These don’t all seem like critical issues, but when they happen too often, they can be deal-breakers. Read on for what behaviors to avoid—and how.
Bailing on your office-mates
Look, this one is really going to depend on your company. There are plenty where you can work from home every day and no one bats an eye, and some—like InVision—where working remotely is a way of life! But for the majority of us, working from home is a privilege, not a right.
So it’s going to rub people the wrong way if you start taking working from home days too often, or when you’re supposed to be attending meetings, and instead have to dial in to everything. It’s not that it’s bad. It’s not that you can’t do the work. But it gives the impression that you don’t want to be there.
Again, this comes down to culture. Stay in tune with how your organization runs, and give the appearance that you’re in the game just as much as your colleagues are.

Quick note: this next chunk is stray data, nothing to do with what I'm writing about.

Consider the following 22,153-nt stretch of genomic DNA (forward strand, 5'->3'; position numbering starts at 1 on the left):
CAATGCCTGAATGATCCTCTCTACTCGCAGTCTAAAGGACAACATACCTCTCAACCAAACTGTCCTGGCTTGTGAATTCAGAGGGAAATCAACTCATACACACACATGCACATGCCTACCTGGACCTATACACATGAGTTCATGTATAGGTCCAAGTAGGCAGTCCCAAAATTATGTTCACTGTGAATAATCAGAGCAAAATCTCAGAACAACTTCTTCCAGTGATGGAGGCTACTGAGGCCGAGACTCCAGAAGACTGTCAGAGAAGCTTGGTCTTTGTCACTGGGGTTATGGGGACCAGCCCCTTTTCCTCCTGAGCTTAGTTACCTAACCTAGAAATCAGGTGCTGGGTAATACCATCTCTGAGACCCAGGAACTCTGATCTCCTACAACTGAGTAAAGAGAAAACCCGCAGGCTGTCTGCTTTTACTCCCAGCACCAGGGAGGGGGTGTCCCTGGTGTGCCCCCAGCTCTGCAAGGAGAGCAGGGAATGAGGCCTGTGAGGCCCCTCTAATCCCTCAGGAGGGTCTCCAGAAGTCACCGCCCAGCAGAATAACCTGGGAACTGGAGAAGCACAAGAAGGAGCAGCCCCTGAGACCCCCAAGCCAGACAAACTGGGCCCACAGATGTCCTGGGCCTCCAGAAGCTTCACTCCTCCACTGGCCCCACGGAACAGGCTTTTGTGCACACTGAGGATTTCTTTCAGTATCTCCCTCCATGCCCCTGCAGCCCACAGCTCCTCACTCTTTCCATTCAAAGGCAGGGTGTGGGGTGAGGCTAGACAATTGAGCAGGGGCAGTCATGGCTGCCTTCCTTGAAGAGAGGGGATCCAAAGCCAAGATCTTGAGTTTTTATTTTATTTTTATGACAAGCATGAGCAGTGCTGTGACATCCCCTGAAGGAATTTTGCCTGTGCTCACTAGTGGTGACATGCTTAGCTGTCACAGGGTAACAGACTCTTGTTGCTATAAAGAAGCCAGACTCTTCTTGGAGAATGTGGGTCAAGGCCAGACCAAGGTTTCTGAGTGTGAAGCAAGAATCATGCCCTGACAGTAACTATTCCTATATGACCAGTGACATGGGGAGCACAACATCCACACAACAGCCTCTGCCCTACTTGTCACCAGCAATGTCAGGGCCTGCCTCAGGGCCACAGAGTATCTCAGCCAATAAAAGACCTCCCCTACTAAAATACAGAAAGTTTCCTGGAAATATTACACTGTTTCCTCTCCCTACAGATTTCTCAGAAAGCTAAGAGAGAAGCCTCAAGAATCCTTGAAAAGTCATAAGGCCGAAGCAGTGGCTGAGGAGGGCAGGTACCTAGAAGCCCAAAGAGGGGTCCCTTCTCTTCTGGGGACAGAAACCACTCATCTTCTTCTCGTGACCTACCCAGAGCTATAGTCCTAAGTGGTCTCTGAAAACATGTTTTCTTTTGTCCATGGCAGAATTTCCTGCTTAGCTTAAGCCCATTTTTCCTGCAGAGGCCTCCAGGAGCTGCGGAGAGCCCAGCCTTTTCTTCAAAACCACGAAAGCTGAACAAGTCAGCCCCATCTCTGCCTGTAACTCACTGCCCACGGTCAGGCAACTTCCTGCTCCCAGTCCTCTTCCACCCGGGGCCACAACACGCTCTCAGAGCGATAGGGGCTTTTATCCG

Arguing in front of stakeholders
Ever been to dinner with two people fighting and throwing passive-aggressive jabs back-and-forth? It isn’t fun for anyone. The same goes for arguing in front of stakeholders.
Creatives are passionate people. We wear our hearts on our sleeves, and with good reason: it helps us tap into the emotional side for our work. But that can be a problem when we access it at inappropriate moments—like in front of stakeholders.
“Interpersonal skills, conviction, the ability to present in front of groups of people: these are crucial for succeeding in a 21st-century career.”
Not only should you have your ducks in a row when you present to stakeholders or superiors, but you should have the good sense to zip it if you feel an argument coming on. Even if you’re 100% right, it isn’t going to look good for anyone—especially you.
Pick your time and place, because if you do it too much then people may start to second-guess whether you should attend those meetings in the first place—and being locked out of important conversations is not a good career move.
Taking feedback personally